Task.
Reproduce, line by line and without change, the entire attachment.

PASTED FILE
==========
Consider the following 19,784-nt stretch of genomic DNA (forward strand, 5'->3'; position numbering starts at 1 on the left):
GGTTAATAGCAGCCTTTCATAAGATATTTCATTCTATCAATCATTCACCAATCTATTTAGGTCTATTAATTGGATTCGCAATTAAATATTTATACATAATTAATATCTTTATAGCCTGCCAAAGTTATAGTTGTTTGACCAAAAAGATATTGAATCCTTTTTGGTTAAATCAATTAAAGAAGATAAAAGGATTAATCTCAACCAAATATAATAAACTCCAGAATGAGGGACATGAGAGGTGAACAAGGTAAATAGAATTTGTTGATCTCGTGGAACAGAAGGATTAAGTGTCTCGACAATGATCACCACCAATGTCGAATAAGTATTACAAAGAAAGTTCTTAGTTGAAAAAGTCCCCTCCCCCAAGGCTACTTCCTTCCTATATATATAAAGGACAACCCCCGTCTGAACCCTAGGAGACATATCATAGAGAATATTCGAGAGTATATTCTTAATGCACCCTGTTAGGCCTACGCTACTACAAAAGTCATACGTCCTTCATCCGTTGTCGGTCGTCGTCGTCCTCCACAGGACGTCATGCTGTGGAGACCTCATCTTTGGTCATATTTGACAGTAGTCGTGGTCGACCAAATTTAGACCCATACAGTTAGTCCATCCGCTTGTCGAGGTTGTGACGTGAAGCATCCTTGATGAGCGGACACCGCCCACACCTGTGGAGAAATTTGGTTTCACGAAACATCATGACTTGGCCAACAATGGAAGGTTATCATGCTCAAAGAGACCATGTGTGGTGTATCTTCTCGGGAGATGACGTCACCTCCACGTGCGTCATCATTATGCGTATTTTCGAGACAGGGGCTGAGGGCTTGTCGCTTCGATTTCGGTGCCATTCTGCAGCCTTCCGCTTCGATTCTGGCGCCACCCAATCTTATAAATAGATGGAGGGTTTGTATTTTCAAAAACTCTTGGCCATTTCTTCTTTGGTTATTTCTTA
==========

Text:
Consider the following 19,784-nt stretch of genomic DNA (forward strand, 5'->3'; position numbering starts at 1 on the left):
GGTTAATAGCAGCCTTTCATAAGATATTTCATTCTATCAATCATTCACCAATCTATTTAGGTCTATTAATTGGATTCGCAATTAAATATTTATACATAATTAATATCTTTATAGCCTGCCAAAGTTATAGTTGTTTGACCAAAAAGATATTGAATCCTTTTTGGTTAAATCAATTAAAGAAGATAAAAGGATTAATCTCAACCAAATATAATAAACTCCAGAATGAGGGACATGAGAGGTGAACAAGGTAAATAGAATTTGTTGATCTCGTGGAACAGAAGGATTAAGTGTCTCGACAATGATCACCACCAATGTCGAATAAGTATTACAAAGAAAGTTCTTAGTTGAAAAAGTCCCCTCCCCCAAGGCTACTTCCTTCCTATATATATAAAGGACAACCCCCGTCTGAACCCTAGGAGACATATCATAGAGAATATTCGAGAGTATATTCTTAATGCACCCTGTTAGGCCTACGCTACTACAAAAGTCATACGTCCTTCATCCGTTGTCGGTCGTCGTCGTCCTCCACAGGACGTCATGCTGTGGAGACCTCATCTTTGGTCATATTTGACAGTAGTCGTGGTCGACCAAATTTAGACCCATACAGTTAGTCCATCCGCTTGTCGAGGTTGTGACGTGAAGCATCCTTGATGAGCGGACACCGCCCACACCTGTGGAGAAATTTGGTTTCACGAAACATCATGACTTGGCCAACAATGGAAGGTTATCATGCTCAAAGAGACCATGTGTGGTGTATCTTCTCGGGAGATGACGTCACCTCCACGTGCGTCATCATTATGCGTATTTTCGAGACAGGGGCTGAGGGCTTGTCGCTTCGATTTCGGTGCCATTCTGCAGCCTTCCGCTTCGATTCTGGCGCCACCCAATCTTATAAATAGATGGAGGGTTTGTATTTTCAAAAACTCTTGGCCATTTCTTCTTTGGTTATTTCTTA